• Placing the generic product name, "the descriptor," immediately after the mark. The descriptor for the Windows operating system is "operating system."
  • Including the following notice(s) on such material: "Windows is a registered trademark of Microsoft Corporation."

    and (if Microsoft is used) "Microsoft is a registered trademark of Microsoft Corporation."

 

4. Always use our trademarks as proper adjectives

Trademarks identify a company’s goods or services. A trademark is a proper adjective that modifies the generic name of a product or service. Microsoft is our house mark to identify all products and services that originate from us. Our Windows mark identifies our operating system.

Examples:

Proper Adjective Generic Name or Description
Microsoft® software
Windows® operating system

5. Do not combine the trademarks with an improper generic name

Windows is the mark we use to identify our operating system. Applications (programs) designed to run on the Windows operating system are not "Windows applications," but rather, "applications for the Windows operating system."

Examples

Do say Application(s) for the Windows® operating system
or
Windows®-based application(s)
Do not say Windows® application(s)
Do say user of the Windows® operating system
Do not say Windows® user

6. Do not use our trademarks in the possessive or plural form


Examples

Do say Scalable fonts in Windows®
Do not say Windows’ scalable fonts
Do say The company ordered two copies of Windows®.
Do not say The company ordered two Windows.

7. Do not abbreviate or create acronyms

Our marks should not be abbreviated.

Examples

Do not say Win
  WOS

8. Company names

Microsoft marks may never be incorporated in your company name, whether a corporate name or d/b/a.

Examples

Do not say Windows, Inc.
  XYZ Windows Company

9. Internet (or Web) site names

Follow the guidelines outlined previously when using the names Windows and Microsoft on your Internet site. Internet sites may use a term such as "about Windows®" in the title of their sites; however, the site’s title should not begin with either Windows or Microsoft. Do not use either Windows or Microsoft in your Internet domain name.

10. The flag logo

The flag logo of Microsoft is a valuable symbol for our Windows operating system and related products. The flag logo may never be used without a license from Microsoft.

Some Examples From HK Materials

The following is an example of text from one of our graphics packages:

_________ can be installed on either a Windows®-based PC or a Macintosh computer.
If so, please divide the Minimum System Requirements into a Microsoft Windows® and a Macintosh® bulleted list.

(1) System compatibility:

  • IBM PC compatible with Pentium® processor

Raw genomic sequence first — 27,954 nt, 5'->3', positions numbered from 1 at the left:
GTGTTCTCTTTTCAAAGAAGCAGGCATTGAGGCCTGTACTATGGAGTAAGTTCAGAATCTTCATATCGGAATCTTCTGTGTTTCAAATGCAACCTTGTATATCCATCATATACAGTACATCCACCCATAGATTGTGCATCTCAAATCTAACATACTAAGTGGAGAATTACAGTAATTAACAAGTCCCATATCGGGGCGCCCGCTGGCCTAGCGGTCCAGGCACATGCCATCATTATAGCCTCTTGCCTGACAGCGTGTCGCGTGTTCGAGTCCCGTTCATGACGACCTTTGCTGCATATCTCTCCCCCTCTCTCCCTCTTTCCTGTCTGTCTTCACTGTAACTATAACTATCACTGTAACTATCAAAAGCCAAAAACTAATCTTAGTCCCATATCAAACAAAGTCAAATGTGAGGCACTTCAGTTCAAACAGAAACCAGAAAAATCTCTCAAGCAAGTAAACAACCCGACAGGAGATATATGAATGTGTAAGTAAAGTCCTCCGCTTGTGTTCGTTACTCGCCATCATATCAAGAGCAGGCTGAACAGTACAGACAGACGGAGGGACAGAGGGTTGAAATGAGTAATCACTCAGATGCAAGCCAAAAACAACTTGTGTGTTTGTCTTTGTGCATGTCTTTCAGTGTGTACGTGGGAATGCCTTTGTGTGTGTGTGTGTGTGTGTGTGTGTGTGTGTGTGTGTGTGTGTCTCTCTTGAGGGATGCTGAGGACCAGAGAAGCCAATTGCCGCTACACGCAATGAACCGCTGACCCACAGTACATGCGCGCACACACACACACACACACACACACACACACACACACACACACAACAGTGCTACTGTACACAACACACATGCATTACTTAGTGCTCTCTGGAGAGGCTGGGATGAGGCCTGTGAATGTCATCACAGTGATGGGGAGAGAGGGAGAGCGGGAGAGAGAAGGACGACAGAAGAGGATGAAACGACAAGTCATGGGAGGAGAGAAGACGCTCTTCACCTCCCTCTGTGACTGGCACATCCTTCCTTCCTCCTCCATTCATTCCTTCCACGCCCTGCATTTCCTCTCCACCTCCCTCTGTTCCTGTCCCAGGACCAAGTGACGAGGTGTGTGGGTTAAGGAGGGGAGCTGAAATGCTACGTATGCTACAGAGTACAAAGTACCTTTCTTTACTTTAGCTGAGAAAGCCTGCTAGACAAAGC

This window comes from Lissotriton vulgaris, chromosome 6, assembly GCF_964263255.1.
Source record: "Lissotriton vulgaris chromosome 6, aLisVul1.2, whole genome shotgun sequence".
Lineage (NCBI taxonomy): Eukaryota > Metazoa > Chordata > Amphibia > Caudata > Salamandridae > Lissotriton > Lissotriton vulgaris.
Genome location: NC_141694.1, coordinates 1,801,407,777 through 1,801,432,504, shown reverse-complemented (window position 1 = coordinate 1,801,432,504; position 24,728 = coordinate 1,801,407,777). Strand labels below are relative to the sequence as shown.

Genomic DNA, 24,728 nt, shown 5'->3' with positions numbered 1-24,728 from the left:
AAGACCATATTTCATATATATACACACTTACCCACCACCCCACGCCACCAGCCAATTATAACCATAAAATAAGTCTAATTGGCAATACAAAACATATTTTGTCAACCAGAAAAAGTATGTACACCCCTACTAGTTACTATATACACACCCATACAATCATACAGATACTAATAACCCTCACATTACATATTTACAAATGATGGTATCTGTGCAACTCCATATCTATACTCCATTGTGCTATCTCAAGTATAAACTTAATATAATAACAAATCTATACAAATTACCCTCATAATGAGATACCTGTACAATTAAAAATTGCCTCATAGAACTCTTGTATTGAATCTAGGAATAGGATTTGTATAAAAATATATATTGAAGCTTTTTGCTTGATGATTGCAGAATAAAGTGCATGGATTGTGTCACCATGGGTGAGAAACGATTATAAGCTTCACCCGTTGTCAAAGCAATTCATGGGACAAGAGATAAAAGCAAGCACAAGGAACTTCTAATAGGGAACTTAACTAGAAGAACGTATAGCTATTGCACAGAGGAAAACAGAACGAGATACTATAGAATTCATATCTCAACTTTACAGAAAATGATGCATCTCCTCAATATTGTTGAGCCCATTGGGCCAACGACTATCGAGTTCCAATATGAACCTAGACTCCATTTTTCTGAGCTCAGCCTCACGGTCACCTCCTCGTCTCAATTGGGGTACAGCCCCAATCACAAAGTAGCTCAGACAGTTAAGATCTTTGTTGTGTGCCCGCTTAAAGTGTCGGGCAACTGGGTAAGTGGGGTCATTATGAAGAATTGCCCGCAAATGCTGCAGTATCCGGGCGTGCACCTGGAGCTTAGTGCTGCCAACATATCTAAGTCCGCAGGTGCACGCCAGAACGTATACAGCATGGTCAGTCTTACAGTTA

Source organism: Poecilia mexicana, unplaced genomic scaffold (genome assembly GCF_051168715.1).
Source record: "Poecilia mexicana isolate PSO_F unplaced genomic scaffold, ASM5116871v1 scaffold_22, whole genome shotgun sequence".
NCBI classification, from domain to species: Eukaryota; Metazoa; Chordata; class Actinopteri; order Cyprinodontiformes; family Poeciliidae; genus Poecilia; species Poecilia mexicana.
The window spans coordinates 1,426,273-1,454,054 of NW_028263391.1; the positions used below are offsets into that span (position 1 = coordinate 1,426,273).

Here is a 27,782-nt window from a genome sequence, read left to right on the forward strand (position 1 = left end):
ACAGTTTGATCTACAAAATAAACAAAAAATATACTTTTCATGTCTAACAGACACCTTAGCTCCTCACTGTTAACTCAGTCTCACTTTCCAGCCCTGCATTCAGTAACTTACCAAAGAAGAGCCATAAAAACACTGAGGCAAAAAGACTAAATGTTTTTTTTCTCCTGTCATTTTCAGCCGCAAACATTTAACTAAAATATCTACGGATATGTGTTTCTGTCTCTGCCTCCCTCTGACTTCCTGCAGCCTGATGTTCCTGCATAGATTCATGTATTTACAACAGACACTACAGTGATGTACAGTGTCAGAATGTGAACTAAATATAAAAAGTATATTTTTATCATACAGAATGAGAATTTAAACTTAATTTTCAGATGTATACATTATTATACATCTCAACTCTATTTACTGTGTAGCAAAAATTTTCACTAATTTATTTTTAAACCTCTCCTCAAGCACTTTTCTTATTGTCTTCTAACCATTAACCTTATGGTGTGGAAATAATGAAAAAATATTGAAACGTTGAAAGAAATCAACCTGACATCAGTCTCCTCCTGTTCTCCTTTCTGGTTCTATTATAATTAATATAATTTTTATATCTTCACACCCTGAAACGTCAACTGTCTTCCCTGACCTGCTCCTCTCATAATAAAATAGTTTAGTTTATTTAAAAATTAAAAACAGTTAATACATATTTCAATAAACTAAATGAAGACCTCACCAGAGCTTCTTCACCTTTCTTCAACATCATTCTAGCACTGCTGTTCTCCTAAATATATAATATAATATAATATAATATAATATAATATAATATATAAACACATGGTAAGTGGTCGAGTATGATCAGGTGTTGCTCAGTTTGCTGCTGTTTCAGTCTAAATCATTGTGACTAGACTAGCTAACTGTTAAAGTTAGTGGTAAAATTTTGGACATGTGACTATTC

• Windows® 9.x/NT 4.0
  • Windows® 2000
  • Pentium® processor or higher
  • 486 ________________
  • Power Mac® recommended
  • System 7.x or 8.x
  • System 7.x/8.x/9.x
  • System __________
  • ________________

(2) Software Requirements:

  • Adobe Acrobat Reader®
  • Microsoft PowerPoint®
  • Microsoft Office®
  • ________________

Other Media

Videos

In text, italicize video titles: Teaching Youth Basketball Basics.

CD-ROMs

In text, set CD-ROM titles in italics. Here’s an example of text from an instruction manual:
Insert the Sport Director Professional Edition CD-ROM into the drive.

The title is in italics, but "CD-ROM" is not set in italics. We have exceptions, however. For titles like Krause, it was Interactive Basketball Skills and Drills CD-ROM, all in italics because CD-ROM was part of the official title (to set it distinctly apart from the book).

For instructor guides and test banks, the official title is Ancillary Software. So the title would be, for example, Gould and Weinberg Ancillary Software. For the graphics package, it would be Foundations of Sport and Exercise Psychology Graphics Package. And, if you’re telling someone where to put the CD-ROM, write "Insert the Foundations of Sport and Exercise Psychology Graphics Package CD-ROM into. . .."

Electronic Media in Reference Lists

Here’s CMS’ pat answer to styling videorecordings:
The many varieties of visual (and audiovisual) materials now available render futile any attempt at universal rule making. The nature of the material, its use to the researcher using it, and the facts necessary to find (retrieve) it should govern the substance of any note or bibliography (CMS 15.418).

Videos, CD-ROMs, cassettes, and music CDs won’t necessarily take the same format as books and articles listed in references. What you should try to do is list similar elements in the same order as they are listed for books and articles. Here are some examples:

1. Title-date format

Winning Respect. 1998. Produced by the American Sport Education Program. 15 min. Champaign, IL: Human Kinetics. Videocassette.

2. Author-title format

Perlman, Itzak. Itzak Perlman: In My Case Music. Produced and directed by Tony DeNonno. 10 min. DeNonno Pix, 1985. Videocassette.

Contents